Known Johnson

August 3, 2006

Overlooked Alternatives: King Crimson (DGM and DGMLive)

Filed under: Music,Overlooked Alternatives — Tom @ 9:29 pm

It’s the dreaded “dog days of summer,” I guess – it’s one of those rare weeks when there’s really not much on the new release list to talk about. But that doesn’t mean there’s nothing to talk about. When lacking things to buy in-store there’s the burgeoning option of online purchases, and I’m not talking about and their ilk. I’ll use these opportunities to talk about these options.

The first that I’m aware of, and possibly most important, is King Crimson guitarist Robert Fripp’s brainchild, Discipline Global Mobile (DGM) and its new offshoot, DGM was formed in the 90s when Fripp, frustrated with the increasingly hostile situation with regular record labels, decided that he needed his own outlet for music. As the decade wore on, he divorced himself more and more from standard label procedures until he was able to produce music the way he wished to, then farm it out to the labels for distribution, if necessary (as in the case of King Crimson’s bigger releases,) or release them himself.

Much of the label’s output, however, has been in the form of live archival releases of King Crimson material under the King Crimson Collector’s Club moniker. At first this club functioned as a subscription-only deal: the subscribers each paid a chunk of money up front and for about a year would receive a number of exclusive live releases by the band, with the ability to opt out of any particular release if it didn’t appeal to their interests. What the subscribers received in their mailbox was a top-quality product that had been slaved over to ensure the sound quality was of the highest order possible, even when the original source material was marginal at best (the majority, however, are official band recordings and not bootleg audience recordings.) The liner notes were extensive and included relevant photographs when possible. They are true collector’s items, not just in their somewhat limited availability, but in their loving presentation.

After awhile, however, the subscription scheme was shelved in lieu of simply ordering the discs online, and continues in this fashion to this day, albeit at a slower pace due to DGM’s latest project:

In an effort to slake the appetite of fans, the DGM team moved late in 2005 to a whole new model of offering the fans the live material, showing that they’d been listening all along. Afterall, what listeners really want is the music, right? DGM addressed this by making available, at a much faster pace than the Club would allow, exclusive live material via downloads of FLAC and mp3 files for fair prices, and included artwork in PDF form as well. What’s even more interesting is that DGM has jumped on the Bit Torrent bandwagon, which can allow for some blazingly fast download speeds.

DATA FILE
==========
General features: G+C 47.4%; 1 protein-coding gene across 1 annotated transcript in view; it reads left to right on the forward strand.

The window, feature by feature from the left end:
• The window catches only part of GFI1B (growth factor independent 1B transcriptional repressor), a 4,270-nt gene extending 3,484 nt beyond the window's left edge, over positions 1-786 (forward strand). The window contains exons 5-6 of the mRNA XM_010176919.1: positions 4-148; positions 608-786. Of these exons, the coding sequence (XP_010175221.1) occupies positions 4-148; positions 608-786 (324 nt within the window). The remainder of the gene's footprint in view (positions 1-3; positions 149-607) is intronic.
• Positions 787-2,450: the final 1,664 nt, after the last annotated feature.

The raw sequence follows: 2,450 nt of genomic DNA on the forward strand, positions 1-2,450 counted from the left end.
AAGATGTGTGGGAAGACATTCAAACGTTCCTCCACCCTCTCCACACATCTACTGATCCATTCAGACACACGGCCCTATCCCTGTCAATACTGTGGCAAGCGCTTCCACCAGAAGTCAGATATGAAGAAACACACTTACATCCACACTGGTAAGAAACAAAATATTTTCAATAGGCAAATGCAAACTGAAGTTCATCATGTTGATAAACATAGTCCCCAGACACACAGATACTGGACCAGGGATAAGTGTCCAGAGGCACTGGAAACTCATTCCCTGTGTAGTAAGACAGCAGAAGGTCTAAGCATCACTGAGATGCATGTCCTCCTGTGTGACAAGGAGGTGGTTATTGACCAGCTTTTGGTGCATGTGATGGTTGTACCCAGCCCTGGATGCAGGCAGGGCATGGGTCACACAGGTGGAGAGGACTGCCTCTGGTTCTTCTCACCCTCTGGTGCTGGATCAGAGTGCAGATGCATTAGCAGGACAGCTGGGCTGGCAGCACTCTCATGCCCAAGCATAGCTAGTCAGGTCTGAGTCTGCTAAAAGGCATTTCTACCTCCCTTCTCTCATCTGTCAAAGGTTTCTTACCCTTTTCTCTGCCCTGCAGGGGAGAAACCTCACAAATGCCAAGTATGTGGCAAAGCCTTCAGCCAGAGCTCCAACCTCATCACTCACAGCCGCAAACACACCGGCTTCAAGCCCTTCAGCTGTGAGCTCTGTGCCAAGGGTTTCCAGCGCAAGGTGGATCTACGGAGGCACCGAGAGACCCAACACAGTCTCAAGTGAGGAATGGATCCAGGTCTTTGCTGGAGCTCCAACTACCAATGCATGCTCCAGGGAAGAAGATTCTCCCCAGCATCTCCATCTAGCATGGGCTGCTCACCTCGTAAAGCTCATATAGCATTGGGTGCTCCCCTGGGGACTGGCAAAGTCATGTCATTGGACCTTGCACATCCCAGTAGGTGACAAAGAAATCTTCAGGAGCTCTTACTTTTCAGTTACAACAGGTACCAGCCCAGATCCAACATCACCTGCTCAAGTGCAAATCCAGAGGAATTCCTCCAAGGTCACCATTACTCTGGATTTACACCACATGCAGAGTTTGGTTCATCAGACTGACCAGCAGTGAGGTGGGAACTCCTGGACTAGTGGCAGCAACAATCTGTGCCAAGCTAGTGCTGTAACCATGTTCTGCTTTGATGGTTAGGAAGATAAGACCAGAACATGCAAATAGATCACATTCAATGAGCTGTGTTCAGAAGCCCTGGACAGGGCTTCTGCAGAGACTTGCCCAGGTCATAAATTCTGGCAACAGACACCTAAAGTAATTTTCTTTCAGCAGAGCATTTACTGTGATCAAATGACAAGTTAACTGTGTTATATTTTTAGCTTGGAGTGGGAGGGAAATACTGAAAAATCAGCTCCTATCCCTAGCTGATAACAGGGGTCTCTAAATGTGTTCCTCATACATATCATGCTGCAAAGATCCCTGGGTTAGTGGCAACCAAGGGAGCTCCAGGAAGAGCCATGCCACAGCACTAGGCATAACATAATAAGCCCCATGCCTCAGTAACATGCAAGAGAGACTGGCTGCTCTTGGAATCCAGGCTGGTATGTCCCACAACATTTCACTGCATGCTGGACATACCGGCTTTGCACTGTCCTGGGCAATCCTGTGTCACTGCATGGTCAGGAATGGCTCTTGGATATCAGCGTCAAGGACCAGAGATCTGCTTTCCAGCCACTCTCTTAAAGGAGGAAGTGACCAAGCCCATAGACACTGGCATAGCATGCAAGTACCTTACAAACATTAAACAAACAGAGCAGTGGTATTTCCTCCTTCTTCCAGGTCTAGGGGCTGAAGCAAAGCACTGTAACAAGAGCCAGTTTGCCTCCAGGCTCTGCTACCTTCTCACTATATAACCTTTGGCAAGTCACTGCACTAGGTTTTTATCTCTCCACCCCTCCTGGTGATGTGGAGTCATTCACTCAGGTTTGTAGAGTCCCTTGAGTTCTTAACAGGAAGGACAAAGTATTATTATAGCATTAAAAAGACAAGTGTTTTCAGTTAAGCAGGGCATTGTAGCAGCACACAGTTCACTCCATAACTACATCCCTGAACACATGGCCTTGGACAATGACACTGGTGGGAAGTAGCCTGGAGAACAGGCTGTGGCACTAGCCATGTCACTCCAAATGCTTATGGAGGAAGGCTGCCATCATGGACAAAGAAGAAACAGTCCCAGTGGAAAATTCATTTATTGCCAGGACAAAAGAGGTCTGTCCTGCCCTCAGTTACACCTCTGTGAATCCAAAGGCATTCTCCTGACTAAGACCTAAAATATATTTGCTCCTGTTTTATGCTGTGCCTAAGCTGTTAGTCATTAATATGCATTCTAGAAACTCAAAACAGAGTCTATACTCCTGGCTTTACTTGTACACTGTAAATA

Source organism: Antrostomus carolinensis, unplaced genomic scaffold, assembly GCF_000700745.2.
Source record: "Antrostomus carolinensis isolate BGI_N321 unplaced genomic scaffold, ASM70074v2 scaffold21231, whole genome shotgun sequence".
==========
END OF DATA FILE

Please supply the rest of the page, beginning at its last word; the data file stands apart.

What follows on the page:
Since’s inception last year, new material has been added every few weeks – a pace I haven’t even attempted to keep up with, but which gives me a rich catalog of material to dig into when bored and in the mood for King Crimson-related material. And that’s what makes this special – “related.” Here you can find not just King Crimson but even Robert Fripp’s recent solo soundscape shows and a small, but growing number of other oddities like a show by Fripp’s weirdo-disco outfit, The League of Gentleman.

What’s more, this doesn’t replace the King Crimson Collector’s Club but simply supplement it – for now, I would assume. At some point in the future, it would seem the Club would become unwieldy in comparison to the streamlined DGMLive approach, where other the label can branch out a bit to offer “family tree” projects rather than strictly King Crimson music.

For the fan, there is an embarassment of riches to be discovered in DGMLive. For other bands, it’s a lesson to be learned – listen to what the fans want, and give it to them at a reasonable price, and they will respond.

Suggested Collector’s Club offerings from the Discipline Global Mobile shop:

CLUB15 – Live in Mainz, 1974: Truly one of the most powerful representations of the 72-74 lineup, this has become one of my favorite King Crimson releases in general.

CLUB5-6 – On Broadway – Live in NYC 1995: The mid-90s return to action of King Crimson in the form of the double-trio is where I fell in with the band, and this is my period. This set, culled from a multi-night stay in New York, is simply smoldering hot throughout its entire length. So good it is that it should have seen official wide-release.

CLUB27 – ProjeKct Three Live in Austin, TX , March 25, 1999: If you thought you knew ProjeKct Three from the disc provided in the ProjeKcts box, this live disc will surprise you with the monster that P3 was. And if you aren’t familiar with the ProjeKcts . . . get familiar – King Crimson splintered into smaller instrumental subunits in the late 90s to explore new territories before reconvening for new studio work, and the results were some of the most adventurous material the band had done in 25 years – and maybe ever.

This group featured Fripp, drummer Pat Mastelotto, and Warr Guitarist Trey Gunn making some of the most eerie and adventurous material in modern rock – live and improvised.

CLUB26 – Live in Philadelphia, PA , July 30, 1982: A great show and incredibly well-recorded set from a period from which it seems to be hard to find both qualities in a live offering. Also of interest is the presence here of “The Howler,” which just didn’t seem to get out much in the concert setting for some reason.